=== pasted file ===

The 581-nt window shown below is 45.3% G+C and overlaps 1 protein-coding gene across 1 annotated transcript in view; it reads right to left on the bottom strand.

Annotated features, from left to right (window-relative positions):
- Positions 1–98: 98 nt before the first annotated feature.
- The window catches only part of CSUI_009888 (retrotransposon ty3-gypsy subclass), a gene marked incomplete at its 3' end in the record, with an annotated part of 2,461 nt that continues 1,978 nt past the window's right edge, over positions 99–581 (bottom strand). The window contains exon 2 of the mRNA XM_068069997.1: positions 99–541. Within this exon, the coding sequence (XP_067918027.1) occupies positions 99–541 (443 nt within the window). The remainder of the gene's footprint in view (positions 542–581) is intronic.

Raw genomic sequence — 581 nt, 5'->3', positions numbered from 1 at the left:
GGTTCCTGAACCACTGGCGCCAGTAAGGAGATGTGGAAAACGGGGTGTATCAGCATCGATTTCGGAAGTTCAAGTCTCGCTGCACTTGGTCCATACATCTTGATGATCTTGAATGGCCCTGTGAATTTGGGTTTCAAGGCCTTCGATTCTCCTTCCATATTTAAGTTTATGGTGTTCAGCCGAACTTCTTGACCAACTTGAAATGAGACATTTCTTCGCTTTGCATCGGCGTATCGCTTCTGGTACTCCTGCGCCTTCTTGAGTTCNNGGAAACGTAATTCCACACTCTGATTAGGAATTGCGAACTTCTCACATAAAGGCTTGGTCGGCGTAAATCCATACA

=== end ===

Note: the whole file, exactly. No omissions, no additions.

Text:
The 581-nt window shown below is 45.3% G+C and overlaps 1 protein-coding gene across 1 annotated transcript in view; it reads right to left on the bottom strand.

Annotated features, from left to right (window-relative positions):
- Positions 1–98: 98 nt before the first annotated feature.
- The window catches only part of CSUI_009888 (retrotransposon ty3-gypsy subclass), a gene marked incomplete at its 3' end in the record, with an annotated part of 2,461 nt that continues 1,978 nt past the window's right edge, over positions 99–581 (bottom strand). The window contains exon 2 of the mRNA XM_068069997.1: positions 99–541. Within this exon, the coding sequence (XP_067918027.1) occupies positions 99–541 (443 nt within the window). The remainder of the gene's footprint in view (positions 542–581) is intronic.

Raw genomic sequence — 581 nt, 5'->3', positions numbered from 1 at the left:
GGTTCCTGAACCACTGGCGCCAGTAAGGAGATGTGGAAAACGGGGTGTATCAGCATCGATTTCGGAAGTTCAAGTCTCGCTGCACTTGGTCCATACATCTTGATGATCTTGAATGGCCCTGTGAATTTGGGTTTCAAGGCCTTCGATTCTCCTTCCATATTTAAGTTTATGGTGTTCAGCCGAACTTCTTGACCAACTTGAAATGAGACATTTCTTCGCTTTGCATCGGCGTATCGCTTCTGGTACTCCTGCGCCTTCTTGAGTTCNNGGAAACGTAATTCCACACTCTGATTAGGAATTGCGAACTTCTCACATAAAGGCTTGGTCGGCGTAAATCCATACA